After government schemes and compulsory health insurance, the main source of funding tends to be out-of-pocket payments. On average across the OECD, private households directly financed around one-fifth of all health spending in 2015. This share is above a third of health spending in Greece (35%), Korea (37%), Mexico (41%) and Latvia (42%), while in France it is below 10%. With the implementation of universal health coverage in some OECD countries over previous decades, there have been some significant reductions in the share of health care costs payable by households. More recently, the share of out-of-pocket spending has been generally stable but with some notable increases in some European countries (Figure 7.8). In Greece (+6.2 percentage points) and Spain (+4.7 pp) the share of health spending payable by households has increased since 2009 due to the implementation of reforms to balance public budgets which shifted some financing responsibilities to patients. On the other hand, this share has been reduced in Mexico (-6.0 pp) and Chile (-2.3 pp) over the same time period.

7.8. Change in out-of-pocket expenditure as a share of expenditure on health, 2009 to 2015 (or nearest years)

Source: OECD Health Statistics 2017.

Definition and comparability

Health care financing can be analysed from the point of view of financing schemes (financing arrangements through which health services are paid for and obtained by people, e.g. social health insurance), financing agents (organisations managing the financing schemes, e.g. social insurance agency), and types of revenues (e.g. social insurance contributions). Here “financing” is used in the sense of financing schemes as defined in the System of Health Accounts (OECD, Eurostat and WHO, 2011) and includes government schemes, compulsory health insurance as well as voluntary health insurance and private funds such as households’ out-of-pocket payments, NGOs and private corporations. Compulsory health insurance can be offered by private insurers, in some cases without an obligation to contract individuals (e.g. in Chile and Germany). Out-of-pocket payments are expenditures borne directly by patients and include cost-sharing arrangements and any informal payments to health care providers.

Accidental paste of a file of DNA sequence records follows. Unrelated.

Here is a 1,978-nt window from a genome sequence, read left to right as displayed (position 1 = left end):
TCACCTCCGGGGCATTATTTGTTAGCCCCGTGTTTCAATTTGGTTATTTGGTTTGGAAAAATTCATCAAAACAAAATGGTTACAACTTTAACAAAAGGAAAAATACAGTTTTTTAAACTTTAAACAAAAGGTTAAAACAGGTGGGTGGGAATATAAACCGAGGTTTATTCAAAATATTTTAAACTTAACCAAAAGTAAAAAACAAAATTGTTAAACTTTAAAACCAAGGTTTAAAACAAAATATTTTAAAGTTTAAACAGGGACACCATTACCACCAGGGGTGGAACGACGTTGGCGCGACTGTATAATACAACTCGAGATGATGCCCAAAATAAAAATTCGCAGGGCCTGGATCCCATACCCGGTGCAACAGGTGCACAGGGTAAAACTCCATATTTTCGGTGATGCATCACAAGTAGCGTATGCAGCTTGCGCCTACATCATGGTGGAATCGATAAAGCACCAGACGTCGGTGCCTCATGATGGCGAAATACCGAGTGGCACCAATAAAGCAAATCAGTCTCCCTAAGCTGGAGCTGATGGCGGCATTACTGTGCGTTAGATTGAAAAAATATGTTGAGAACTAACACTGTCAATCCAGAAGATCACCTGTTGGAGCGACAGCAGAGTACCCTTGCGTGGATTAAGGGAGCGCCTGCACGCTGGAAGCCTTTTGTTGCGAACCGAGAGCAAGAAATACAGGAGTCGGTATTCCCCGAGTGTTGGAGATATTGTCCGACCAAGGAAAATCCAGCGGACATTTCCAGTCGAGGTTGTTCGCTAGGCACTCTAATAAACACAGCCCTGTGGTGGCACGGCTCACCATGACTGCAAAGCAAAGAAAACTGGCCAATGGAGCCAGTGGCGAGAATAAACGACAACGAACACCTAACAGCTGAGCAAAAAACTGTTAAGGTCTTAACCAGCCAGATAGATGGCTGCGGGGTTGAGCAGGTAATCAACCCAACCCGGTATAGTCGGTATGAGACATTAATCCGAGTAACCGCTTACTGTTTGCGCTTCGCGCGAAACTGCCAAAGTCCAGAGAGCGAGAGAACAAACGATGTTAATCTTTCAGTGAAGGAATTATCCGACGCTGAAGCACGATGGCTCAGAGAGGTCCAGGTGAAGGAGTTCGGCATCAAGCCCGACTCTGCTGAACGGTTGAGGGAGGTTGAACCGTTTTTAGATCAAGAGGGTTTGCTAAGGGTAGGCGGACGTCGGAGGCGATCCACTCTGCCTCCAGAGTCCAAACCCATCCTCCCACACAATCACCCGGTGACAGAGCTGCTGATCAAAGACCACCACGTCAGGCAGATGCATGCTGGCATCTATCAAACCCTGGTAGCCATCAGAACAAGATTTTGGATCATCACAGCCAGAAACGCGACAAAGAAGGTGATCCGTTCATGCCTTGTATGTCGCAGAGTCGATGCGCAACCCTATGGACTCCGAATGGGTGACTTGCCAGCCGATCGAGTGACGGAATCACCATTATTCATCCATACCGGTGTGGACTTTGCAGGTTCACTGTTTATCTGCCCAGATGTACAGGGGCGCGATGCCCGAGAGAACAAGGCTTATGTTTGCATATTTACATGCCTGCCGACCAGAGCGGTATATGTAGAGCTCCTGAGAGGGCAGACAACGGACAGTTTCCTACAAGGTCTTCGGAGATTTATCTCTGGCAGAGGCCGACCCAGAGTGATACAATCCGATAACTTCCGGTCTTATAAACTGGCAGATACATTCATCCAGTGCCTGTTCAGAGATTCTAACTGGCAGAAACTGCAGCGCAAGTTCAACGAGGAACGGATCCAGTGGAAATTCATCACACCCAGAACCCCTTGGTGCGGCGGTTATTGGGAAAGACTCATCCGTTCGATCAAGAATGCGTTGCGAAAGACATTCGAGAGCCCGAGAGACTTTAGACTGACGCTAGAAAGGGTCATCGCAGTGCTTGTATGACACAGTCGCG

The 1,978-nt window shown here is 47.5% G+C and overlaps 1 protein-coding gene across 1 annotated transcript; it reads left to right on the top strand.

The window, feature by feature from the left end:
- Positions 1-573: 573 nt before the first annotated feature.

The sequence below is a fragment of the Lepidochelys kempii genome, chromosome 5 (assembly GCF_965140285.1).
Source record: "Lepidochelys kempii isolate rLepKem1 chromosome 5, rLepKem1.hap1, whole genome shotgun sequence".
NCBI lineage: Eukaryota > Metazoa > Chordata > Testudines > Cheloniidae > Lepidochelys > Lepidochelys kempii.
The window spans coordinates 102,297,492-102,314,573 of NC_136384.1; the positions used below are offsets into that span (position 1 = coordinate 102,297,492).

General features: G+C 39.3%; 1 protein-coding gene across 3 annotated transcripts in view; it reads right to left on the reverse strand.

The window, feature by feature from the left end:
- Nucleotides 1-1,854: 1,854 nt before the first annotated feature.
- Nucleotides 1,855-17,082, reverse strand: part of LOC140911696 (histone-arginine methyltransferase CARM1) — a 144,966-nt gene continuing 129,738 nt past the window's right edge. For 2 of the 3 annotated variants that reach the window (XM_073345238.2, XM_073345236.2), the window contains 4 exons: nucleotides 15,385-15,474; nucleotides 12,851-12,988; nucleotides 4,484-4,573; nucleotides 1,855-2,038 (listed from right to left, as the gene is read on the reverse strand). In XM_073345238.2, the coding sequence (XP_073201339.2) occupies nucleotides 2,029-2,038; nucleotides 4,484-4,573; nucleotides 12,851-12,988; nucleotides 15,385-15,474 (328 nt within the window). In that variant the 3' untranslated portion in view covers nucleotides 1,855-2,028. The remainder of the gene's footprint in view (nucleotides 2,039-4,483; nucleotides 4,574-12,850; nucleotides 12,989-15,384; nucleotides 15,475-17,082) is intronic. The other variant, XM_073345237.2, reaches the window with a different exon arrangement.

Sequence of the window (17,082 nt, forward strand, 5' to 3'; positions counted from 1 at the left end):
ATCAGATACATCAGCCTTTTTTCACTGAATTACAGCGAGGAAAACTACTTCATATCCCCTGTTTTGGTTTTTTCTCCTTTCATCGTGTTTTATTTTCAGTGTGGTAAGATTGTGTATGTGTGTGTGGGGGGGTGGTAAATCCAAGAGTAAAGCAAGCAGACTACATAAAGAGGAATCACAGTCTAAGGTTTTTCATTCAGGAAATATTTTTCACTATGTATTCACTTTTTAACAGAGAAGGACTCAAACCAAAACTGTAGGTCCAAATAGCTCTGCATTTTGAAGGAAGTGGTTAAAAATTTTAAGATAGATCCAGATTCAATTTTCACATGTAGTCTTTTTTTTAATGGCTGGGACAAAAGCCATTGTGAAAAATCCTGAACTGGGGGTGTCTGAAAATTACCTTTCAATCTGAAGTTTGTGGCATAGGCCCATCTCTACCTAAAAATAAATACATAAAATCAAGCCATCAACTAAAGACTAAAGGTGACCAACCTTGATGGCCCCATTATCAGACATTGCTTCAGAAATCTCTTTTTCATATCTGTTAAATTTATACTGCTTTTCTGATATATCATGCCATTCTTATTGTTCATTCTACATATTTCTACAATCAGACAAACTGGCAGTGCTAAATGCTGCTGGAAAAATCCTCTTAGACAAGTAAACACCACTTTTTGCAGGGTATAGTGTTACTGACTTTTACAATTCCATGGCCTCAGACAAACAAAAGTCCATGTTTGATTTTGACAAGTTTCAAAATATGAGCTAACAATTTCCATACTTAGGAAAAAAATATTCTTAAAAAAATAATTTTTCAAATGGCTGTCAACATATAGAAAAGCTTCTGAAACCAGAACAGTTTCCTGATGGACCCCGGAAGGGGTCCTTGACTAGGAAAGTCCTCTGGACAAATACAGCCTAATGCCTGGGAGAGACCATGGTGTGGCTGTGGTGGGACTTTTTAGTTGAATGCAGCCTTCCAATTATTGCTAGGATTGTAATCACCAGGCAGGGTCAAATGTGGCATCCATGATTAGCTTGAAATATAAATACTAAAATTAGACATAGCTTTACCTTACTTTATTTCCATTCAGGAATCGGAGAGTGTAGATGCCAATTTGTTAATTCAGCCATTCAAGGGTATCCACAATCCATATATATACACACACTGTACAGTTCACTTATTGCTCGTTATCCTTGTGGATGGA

Total government expenditure is as defined in the System of National Accounts and includes intermediate consumption, compensation of employees, interest, social benefits, social transfers in kind, subsidies, other current expenditure and capital expenditure payable by central, regional and local governments as well as social security funds. Relating spending from government financing schemes and compulsory insurance schemes to total government expenditure is overestimated to a certain extent for those countries with compulsory health insurance provided by private insurers.

Spending by private health insurance companies in the United States are considered under voluntary health insurance although the Affordable Care Act (ACA) constitutes a mandate for individuals to buy health insurance or pay a penalty since 2014.


Mueller, M. and D. Morgan (2017), “New Insights into Health Financing: First Results of the International Data Collection Under the System of Health Accounts 2011 Framework”, Health Policy, Vol. 121, No. 7, pp. 764–769.

OECD/Eurostat/WHO (2017), A System of Health Accounts 2011: Revised edition, OECD Publishing, Paris,